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Durometer Technical Information

Measuring Suggestions

The principle used to measure hardness is based on measuring the resistance force of the penetration of a pin into the test material under a known spring load. The amount of penetration (max. 2.5 mm) is converted to hardness reading on a scale with 100 units.

1. Whenever possible, a Durometer measurement should be taken at least 12 mm (approx. 0.500") in from the edge of a sample, as the hardness characteristic of any sample tends to change at at the edges.

2. Whenever possible, the thickness of a sample should exceed 6 mm (approx. 0.250"). If the sample is thinner then this, then the sample can be backed with a sample of the same material to increase the thickness.

3. Test Coupons or test blocks (rubber or plastic) should not be used for calibration verification. As all samples are subject to characteristic changes over time along with temperature and lighting conditions, the rated Shore value when supplied as new can and will vary with age. Proper calibration verification requires independent confirmation of the internal spring forces along with the verification of the pin displacement vs. the indicated value on the scale.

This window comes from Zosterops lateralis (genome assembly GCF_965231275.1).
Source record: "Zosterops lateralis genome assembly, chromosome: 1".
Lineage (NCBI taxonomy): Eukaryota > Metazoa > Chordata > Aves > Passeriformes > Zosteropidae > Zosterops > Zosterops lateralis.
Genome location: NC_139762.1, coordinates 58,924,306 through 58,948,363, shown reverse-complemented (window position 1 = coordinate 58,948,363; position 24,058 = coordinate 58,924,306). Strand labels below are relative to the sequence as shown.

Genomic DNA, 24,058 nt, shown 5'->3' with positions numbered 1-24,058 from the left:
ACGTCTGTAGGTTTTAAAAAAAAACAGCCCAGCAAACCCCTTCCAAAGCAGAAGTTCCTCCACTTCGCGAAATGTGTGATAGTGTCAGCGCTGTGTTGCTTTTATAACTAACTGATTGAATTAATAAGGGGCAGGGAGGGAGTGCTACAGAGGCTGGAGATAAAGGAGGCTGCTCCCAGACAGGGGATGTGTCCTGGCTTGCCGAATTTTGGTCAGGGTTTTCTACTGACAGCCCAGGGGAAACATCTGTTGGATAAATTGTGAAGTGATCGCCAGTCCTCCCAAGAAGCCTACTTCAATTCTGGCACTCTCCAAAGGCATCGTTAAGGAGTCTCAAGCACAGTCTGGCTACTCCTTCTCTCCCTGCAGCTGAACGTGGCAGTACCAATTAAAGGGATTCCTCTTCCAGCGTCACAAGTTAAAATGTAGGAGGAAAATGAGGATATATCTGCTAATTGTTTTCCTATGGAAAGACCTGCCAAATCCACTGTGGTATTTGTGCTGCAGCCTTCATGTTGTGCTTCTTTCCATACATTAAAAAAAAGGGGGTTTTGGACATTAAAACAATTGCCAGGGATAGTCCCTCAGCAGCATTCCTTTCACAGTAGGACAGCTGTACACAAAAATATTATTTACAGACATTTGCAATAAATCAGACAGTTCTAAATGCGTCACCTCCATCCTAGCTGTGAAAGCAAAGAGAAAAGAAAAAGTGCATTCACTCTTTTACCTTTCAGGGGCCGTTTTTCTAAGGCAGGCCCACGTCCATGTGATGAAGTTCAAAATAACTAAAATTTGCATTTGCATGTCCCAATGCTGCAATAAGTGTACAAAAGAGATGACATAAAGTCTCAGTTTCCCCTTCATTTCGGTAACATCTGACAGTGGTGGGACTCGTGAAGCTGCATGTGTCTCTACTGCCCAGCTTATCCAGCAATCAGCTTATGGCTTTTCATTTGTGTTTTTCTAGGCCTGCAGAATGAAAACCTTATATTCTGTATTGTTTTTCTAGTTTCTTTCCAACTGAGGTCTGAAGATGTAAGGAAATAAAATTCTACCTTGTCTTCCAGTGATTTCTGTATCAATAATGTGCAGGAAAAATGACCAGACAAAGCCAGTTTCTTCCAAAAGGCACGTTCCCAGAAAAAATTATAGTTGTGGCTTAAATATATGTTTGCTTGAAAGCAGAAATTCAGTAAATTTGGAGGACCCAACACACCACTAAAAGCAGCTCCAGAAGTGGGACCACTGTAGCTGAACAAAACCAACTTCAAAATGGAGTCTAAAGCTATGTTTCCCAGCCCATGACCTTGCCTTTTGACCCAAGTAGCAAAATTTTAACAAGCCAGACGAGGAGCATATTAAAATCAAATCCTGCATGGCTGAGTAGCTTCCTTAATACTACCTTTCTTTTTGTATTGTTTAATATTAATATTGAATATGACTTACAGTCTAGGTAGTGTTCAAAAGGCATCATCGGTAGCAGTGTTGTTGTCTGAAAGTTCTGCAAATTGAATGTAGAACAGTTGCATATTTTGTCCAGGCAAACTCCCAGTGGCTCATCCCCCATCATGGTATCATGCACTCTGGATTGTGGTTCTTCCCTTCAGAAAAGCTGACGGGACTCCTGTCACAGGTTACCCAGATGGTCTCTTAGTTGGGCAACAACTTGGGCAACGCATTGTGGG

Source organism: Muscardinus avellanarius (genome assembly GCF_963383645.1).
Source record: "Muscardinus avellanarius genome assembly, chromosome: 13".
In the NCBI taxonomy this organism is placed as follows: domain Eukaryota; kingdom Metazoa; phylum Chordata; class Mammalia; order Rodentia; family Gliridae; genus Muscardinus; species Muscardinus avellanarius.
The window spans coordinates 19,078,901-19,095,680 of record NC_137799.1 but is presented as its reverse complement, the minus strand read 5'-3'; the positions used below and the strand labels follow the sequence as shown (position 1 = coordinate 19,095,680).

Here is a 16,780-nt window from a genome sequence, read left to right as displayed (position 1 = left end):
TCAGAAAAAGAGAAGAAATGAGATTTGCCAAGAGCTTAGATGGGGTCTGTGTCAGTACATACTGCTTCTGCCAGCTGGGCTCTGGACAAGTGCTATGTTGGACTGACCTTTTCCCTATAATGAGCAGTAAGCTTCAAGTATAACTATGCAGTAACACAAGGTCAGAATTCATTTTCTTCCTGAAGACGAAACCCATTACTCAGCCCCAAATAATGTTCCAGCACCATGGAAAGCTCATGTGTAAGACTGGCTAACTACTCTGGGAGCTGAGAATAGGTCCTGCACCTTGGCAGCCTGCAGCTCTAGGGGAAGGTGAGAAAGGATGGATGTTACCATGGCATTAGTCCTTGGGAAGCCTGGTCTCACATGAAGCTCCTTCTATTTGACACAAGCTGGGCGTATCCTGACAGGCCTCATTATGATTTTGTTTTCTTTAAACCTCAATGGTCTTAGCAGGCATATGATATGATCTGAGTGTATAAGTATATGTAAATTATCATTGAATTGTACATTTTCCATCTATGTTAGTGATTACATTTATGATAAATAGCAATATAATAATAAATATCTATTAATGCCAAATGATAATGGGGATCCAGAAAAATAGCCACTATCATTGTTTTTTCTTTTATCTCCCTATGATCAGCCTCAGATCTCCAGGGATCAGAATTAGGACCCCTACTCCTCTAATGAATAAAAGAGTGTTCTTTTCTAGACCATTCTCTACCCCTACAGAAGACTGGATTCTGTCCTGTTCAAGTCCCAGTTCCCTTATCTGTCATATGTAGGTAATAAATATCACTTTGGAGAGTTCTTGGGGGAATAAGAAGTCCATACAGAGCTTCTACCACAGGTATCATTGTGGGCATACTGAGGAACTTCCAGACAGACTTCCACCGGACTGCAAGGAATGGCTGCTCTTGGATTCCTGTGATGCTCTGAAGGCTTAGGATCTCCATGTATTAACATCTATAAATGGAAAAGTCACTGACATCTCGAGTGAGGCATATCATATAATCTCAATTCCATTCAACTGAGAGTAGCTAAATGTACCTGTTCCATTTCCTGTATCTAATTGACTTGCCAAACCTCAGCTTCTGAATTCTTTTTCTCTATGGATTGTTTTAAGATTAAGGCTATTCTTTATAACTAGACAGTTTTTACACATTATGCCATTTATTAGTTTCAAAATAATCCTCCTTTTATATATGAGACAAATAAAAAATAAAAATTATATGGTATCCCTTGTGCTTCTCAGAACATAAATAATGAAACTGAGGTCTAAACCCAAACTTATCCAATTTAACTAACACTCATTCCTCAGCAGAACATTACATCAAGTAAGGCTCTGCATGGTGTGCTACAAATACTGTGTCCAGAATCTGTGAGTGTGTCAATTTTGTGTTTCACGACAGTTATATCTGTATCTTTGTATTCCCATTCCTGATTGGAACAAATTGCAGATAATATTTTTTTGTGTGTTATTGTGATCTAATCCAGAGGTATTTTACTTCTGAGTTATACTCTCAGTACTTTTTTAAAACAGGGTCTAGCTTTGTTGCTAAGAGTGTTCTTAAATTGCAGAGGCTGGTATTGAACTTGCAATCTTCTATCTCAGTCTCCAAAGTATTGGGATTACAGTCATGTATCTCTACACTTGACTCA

4. Per the ASTM Standard D 2240, readings below 10 and above 90 are not to be considered reliable and should be discarded. Therefore, it is important to select the approapriate Scale that will provide results between 10-90 units.

ASTM D-2240

Principle of Operation

•Frequently Asked Questions
"My durometer rests below zero, is it out of calibration?" This is a common question asked by durometer users. The answer to the question, in most cases, is no. Certain durometers rest at roughly six points below zero: this is because the gauges are made in accordance with ASTM D2240, which states that some durometers have a preload of 56g at a zero reading. Therefore, a durometer giving a less-than-zero reading at rest is not out of calibration.

Reference Guide & Scale Comparison
Type Application Indentor Spring Force
A Soft rubber, plastics and elastomers. Flat cone point, 35° 822 g
1.81 lb
B Harder elastomers and plastics. Paper and fibrous materials, Use above 93 A scale. Sharp cone point, 30° 822 g
1.81 lb
C Medium hard elastomers and plastics. Also useful to avoid surface marks. Flat cone point, 35° 4536 g
10.0 lb
D Hard rubber and plastics such as thermo plastics, flooring and bowling balls. Sharp cone point, 30° 4536 g
10.0 lb
DO Dense granular material and textile windings. 3/32" Spherical 4536 g
10.0 lb
O Very soft elastomers, textile windings and soft granular materials. Use below 20 A scale. 3/32" Spherical 822 g
1.81 lb
OO Light foams, sponge rubber gels and animal tissue. 3/32" Spherical 113 g
0.25 lb
OOO Ultra soft gels and sponge rubber. 1/2" Spherical 113 g
0.25 lb
M Materials as thin as .050" Sharp cone point, 30° -

Type

Comparision Table

This chart is for comparison purposes only. It cannot be used for conversion reference.


Operating Stand

Durometer Type

OS-2

A, B, E and O

OS-2H (Air Dampened)

A, B, E and O

OS-3 (Air Dampened)

M

OS-4

OO, OOO and OOO-S

OS-4H (Air Dampened)

OO, OOO, OOO-S and M

OS-1

A, B, C, D, E, DO, O, OO, OOO
and OOO-S